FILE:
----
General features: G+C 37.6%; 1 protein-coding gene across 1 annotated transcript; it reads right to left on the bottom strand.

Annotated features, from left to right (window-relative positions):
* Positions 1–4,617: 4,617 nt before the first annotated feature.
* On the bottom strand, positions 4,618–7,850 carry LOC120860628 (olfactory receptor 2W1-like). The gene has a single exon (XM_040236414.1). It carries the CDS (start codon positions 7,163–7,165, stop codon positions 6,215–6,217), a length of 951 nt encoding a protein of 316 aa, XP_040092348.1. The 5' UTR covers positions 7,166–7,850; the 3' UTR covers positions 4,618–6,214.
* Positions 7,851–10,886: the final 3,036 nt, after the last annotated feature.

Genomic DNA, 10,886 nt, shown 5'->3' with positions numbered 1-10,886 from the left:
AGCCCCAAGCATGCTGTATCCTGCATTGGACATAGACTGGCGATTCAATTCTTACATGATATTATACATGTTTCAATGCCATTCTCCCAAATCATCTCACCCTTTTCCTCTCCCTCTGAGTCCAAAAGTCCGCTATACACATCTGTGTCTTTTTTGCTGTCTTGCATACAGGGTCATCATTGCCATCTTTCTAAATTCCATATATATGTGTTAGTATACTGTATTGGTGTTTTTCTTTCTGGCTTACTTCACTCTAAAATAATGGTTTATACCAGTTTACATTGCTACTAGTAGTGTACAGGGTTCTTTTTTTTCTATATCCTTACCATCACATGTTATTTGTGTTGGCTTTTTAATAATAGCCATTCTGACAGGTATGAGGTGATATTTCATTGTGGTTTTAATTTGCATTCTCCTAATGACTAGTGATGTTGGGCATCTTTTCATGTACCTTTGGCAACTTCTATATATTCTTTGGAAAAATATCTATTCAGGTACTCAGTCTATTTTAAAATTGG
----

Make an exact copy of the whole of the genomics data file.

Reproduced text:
General features: G+C 37.6%; 1 protein-coding gene across 1 annotated transcript; it reads right to left on the bottom strand.

Annotated features, from left to right (window-relative positions):
* Positions 1–4,617: 4,617 nt before the first annotated feature.
* On the bottom strand, positions 4,618–7,850 carry LOC120860628 (olfactory receptor 2W1-like). The gene has a single exon (XM_040236414.1). It carries the CDS (start codon positions 7,163–7,165, stop codon positions 6,215–6,217), a length of 951 nt encoding a protein of 316 aa, XP_040092348.1. The 5' UTR covers positions 7,166–7,850; the 3' UTR covers positions 4,618–6,214.
* Positions 7,851–10,886: the final 3,036 nt, after the last annotated feature.

Genomic DNA, 10,886 nt, shown 5'->3' with positions numbered 1-10,886 from the left:
AGCCCCAAGCATGCTGTATCCTGCATTGGACATAGACTGGCGATTCAATTCTTACATGATATTATACATGTTTCAATGCCATTCTCCCAAATCATCTCACCCTTTTCCTCTCCCTCTGAGTCCAAAAGTCCGCTATACACATCTGTGTCTTTTTTGCTGTCTTGCATACAGGGTCATCATTGCCATCTTTCTAAATTCCATATATATGTGTTAGTATACTGTATTGGTGTTTTTCTTTCTGGCTTACTTCACTCTAAAATAATGGTTTATACCAGTTTACATTGCTACTAGTAGTGTACAGGGTTCTTTTTTTTCTATATCCTTACCATCACATGTTATTTGTGTTGGCTTTTTAATAATAGCCATTCTGACAGGTATGAGGTGATATTTCATTGTGGTTTTAATTTGCATTCTCCTAATGACTAGTGATGTTGGGCATCTTTTCATGTACCTTTGGCAACTTCTATATATTCTTTGGAAAAATATCTATTCAGGTACTCAGTCTATTTTAAAATTGG